Child Identity Theft is a Real Threat

A report on why and how to protect your children’s information.

There’s a new worry for parents—child identity theft. As Richard Power of the Carnegie Mellon CyLab cautions in the introduction to his report, Child Identity Theft, “It is possible that you could be quite effective at warding off online predators and cyber-bullies…only to find that your child’s identity has been violated, and your family’s financial and emotional well-being threatened in an almost unconceivable way.”

Shockingly, the Carnegie Mellon study found that children are targeted for identity theft 35 times more frequently than adults. Based on 42,000 identity protection scans of children ages 18 and under, which were completed during 2009 and 2010, Carnegie Mellon researchers found Social Security numbers for more than 4,300 children—10.2 percent of those scanned—were being used by someone else.

The primary motives for child identity theft involve illegal immigration (to obtain false identification for employment) and organized crime (to commit financial fraud). However, the report also found a number of instances where the child’s friends and family, even the parents, stole a Social Security number to circumvent bad credit ratings.

The thieves used these stolen Social Security numbers to purchase homes and automobiles, open credit card accounts, secure employment, and obtain driver’s licenses. The largest fraud of $725,000 was committed against a 17-year-old girl. The suspected thief opened 42 credit accounts, including mortgages, auto loans, and credit cards. The thief also had outstanding medical and utility bills.

Power’s researchers also discovered a 14-year-old with a credit history that went back more than a decade and included a foreclosed mortgage. The youngest victim was five months old, and 303 victims were under the age of five.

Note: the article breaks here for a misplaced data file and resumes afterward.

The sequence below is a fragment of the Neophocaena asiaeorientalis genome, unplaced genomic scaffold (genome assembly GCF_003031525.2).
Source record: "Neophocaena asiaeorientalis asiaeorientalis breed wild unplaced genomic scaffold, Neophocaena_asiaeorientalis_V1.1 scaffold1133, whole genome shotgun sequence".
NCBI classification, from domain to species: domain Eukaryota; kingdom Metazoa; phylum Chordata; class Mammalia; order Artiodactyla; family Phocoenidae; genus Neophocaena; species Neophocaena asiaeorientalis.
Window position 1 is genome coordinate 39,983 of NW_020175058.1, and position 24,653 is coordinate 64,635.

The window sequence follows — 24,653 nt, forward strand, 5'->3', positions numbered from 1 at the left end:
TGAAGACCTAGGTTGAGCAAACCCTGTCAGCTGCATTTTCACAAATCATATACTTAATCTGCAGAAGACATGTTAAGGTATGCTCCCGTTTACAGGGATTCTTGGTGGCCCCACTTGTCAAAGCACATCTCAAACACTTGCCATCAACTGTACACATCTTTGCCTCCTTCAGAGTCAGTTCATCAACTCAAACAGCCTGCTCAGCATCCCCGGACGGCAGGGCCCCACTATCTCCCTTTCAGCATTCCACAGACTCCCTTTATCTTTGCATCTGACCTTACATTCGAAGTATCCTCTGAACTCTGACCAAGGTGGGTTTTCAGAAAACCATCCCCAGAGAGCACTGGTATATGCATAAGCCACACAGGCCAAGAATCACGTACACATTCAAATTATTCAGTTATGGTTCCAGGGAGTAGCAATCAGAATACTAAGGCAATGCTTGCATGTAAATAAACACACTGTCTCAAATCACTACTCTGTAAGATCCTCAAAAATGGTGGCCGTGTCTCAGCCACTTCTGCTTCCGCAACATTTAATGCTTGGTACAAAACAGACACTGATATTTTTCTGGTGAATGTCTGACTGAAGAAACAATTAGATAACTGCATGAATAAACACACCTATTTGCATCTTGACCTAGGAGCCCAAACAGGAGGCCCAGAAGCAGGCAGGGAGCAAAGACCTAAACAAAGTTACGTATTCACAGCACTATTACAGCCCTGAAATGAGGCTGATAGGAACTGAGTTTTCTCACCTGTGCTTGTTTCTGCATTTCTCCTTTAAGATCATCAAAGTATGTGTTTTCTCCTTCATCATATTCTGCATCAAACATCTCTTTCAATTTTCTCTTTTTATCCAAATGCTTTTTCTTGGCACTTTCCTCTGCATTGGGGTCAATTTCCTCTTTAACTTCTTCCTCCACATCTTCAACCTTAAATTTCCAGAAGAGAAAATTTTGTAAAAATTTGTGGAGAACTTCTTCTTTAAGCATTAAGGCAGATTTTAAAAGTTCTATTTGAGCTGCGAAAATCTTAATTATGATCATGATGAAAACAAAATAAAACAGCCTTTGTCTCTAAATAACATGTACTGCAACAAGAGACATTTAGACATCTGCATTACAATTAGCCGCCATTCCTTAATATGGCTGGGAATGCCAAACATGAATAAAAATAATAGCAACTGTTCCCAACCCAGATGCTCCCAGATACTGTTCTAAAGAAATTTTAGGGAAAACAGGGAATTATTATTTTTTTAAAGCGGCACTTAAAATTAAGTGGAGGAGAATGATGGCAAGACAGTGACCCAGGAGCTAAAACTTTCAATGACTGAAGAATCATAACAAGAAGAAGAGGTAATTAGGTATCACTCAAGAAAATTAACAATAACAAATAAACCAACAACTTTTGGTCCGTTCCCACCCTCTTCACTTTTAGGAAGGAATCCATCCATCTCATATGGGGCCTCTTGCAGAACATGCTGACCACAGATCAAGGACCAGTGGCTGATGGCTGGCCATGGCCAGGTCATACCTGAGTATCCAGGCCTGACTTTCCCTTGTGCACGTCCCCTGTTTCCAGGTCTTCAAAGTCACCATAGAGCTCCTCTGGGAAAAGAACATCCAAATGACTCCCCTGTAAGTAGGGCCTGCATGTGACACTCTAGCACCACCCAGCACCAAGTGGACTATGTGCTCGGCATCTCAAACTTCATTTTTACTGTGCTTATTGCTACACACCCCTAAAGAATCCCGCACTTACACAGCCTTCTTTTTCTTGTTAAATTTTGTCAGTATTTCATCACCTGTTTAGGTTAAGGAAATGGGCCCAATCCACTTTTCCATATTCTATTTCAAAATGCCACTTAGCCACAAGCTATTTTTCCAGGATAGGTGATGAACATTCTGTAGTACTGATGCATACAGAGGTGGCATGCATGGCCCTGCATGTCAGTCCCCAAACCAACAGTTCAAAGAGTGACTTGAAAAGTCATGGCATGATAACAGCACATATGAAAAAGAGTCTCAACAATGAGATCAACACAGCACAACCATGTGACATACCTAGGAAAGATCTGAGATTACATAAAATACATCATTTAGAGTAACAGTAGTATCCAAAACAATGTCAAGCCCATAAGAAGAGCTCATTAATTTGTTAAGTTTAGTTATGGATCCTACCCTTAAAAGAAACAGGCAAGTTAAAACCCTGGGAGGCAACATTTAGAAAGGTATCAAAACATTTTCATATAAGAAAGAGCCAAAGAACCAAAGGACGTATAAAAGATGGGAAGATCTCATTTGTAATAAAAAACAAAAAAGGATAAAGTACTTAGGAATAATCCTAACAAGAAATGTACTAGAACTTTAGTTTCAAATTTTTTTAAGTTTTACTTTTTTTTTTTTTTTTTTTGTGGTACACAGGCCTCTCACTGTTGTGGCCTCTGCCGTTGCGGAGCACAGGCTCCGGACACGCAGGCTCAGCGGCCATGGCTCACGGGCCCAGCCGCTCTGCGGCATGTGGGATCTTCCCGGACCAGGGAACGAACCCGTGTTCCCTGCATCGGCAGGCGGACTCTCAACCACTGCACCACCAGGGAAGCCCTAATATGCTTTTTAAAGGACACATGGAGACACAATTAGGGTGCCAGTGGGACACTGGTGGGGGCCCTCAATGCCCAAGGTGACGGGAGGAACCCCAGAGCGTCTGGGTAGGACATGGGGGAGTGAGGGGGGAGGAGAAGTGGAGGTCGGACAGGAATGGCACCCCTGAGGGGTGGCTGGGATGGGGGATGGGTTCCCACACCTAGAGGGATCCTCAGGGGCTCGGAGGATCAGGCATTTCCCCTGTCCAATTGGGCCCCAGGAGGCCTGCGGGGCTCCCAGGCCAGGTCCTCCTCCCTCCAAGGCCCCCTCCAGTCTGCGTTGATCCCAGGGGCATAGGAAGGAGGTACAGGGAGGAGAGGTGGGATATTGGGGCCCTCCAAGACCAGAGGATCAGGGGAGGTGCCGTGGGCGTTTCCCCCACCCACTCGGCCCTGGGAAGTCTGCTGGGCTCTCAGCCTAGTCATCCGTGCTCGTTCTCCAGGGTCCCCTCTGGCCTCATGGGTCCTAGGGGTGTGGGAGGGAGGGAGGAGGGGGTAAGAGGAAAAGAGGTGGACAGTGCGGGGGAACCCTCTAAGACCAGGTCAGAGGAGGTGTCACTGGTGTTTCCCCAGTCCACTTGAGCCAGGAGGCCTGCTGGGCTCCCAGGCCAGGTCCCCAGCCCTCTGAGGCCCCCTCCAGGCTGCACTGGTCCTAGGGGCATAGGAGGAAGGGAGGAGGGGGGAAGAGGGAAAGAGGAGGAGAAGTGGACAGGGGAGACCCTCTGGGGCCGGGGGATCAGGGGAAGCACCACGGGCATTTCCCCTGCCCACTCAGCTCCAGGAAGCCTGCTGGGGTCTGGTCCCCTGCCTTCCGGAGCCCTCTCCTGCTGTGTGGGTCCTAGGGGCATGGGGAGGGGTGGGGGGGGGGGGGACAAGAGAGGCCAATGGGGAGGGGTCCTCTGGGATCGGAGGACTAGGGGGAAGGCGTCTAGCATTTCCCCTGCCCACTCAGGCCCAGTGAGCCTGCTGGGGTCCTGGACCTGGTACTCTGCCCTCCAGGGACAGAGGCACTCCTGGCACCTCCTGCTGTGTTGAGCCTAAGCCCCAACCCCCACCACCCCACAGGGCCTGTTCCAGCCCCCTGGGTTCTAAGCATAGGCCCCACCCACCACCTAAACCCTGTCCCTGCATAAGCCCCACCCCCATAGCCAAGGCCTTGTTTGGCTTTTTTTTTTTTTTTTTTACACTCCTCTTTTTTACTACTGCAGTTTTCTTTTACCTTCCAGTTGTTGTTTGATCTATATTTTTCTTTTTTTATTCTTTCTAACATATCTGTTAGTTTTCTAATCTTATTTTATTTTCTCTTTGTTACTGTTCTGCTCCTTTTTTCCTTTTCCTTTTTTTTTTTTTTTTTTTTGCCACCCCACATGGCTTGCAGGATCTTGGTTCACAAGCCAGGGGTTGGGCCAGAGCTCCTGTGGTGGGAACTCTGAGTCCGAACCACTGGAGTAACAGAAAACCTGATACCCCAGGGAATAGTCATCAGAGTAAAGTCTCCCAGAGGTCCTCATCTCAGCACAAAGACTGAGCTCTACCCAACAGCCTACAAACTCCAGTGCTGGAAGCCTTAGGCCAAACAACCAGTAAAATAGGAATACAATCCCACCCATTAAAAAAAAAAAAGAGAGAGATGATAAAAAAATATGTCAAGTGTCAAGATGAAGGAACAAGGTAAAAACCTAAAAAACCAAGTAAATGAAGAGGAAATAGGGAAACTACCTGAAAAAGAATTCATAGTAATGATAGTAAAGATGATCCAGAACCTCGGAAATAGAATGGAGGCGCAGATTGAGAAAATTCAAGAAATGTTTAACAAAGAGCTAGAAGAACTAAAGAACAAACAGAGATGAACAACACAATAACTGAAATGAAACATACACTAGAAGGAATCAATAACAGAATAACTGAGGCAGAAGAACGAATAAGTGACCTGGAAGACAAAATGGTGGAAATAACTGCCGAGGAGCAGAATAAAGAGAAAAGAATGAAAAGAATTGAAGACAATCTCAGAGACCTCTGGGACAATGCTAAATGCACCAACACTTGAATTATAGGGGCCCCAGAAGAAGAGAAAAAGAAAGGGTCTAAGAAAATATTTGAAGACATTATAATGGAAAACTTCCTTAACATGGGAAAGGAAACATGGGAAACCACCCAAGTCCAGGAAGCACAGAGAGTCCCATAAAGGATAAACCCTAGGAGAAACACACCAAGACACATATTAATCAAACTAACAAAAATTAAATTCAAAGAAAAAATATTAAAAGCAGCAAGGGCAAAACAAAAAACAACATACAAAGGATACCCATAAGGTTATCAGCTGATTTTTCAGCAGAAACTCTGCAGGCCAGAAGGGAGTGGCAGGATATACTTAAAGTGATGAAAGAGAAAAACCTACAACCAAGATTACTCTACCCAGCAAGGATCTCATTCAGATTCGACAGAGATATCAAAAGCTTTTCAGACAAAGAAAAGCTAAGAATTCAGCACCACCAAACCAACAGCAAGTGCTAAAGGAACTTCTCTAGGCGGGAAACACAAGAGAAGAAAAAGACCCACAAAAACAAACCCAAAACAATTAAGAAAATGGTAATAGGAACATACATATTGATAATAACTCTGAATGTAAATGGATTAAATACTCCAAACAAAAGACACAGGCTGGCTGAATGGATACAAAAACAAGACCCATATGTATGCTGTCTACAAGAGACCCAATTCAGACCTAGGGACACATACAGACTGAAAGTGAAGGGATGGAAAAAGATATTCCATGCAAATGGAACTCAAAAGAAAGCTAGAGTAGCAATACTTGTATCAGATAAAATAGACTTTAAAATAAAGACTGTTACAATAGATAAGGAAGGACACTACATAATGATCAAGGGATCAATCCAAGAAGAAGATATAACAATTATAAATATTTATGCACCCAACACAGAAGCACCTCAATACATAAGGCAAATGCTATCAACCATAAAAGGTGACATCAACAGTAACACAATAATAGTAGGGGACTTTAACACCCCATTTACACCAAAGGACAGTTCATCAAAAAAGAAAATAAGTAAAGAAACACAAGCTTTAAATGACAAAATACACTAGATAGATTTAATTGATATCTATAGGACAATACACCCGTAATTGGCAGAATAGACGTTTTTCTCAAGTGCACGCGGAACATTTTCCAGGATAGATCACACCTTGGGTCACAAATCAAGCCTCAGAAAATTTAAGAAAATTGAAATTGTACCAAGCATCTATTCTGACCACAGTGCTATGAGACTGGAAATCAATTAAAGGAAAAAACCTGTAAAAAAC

In Child Identity Theft, Power explains that because young children don’t use their Social Security numbers, they are easy marks for identity thieves. The thieves can pair the child’s number with any name and birth date and get away with their scam for years, especially if they pay their credit card bills on time. In fact, often the theft isn’t discovered until the child applies for a student loan or a job, or tries to buy a mobile phone or a car. By that time, as you can imagine, the damage can be overwhelming.

Clearly, creditors and businesses need to do a better job of authorizing accounts to thwart would-be thieves. But, Child Identity Theft outlines some important steps that you, as a parent or guardian, can take to reduce the chance of your child falling victim to identity theft:

  • Watch for mail in your child’s name. If pre-approved credit cards or other unsolicited financial offers begin flooding your mailbox, your child may have an open credit file.
  • Teach your children about identity theft and online safety, specifically addressing the dangers of sharing personal data, such their Social Security or driver’s license numbers, on social networking sites such as Facebook.
  • Warn your children about opening online offers for “free” games, ring tones, or other products, because malware may lurk in what they download. In fact, tell your kids not to download anything unless they trust the source and have scanned it with security software.
  • Encourage your children to use strong email passwords and to protect them. The longer the password, the more difficult it is for thieves to crack. An email address, common words, 123, or other adjacent keyboard keys are unsafe passwords. And, tell your children not to share their passwords with anyone, including their friends.
  • Keep your child’s personal documents in a safe place. Yes, your children will need their Social Security card to apply for a job, but they should not make a habit of carrying their card in their wallet.

Finally, it’s a good idea to do a free credit check on your children well before they apply for a job or for a college or car loan. Here’s the contact information for the three major national credit bureaus:

  • Equifax: 1-800-685-1111
    Fraud Hotline: 1-888-766-0008
  • Experian: 1-888-397-3742
    Fraud Hotline: 1-888-397-3742
  • TransUnion: 1-800-916-8800
    Fraud Hotline: 1-800-680-7289

If your child’s credit check shows personal information has been misused, call each of the three major credit bureaus to make a report. You should also file a report with the Federal Trade Commission’s Identity Theft Hotline (877-438-4338) and with your local police department.

Of course, we’ll be here to help, too.

 

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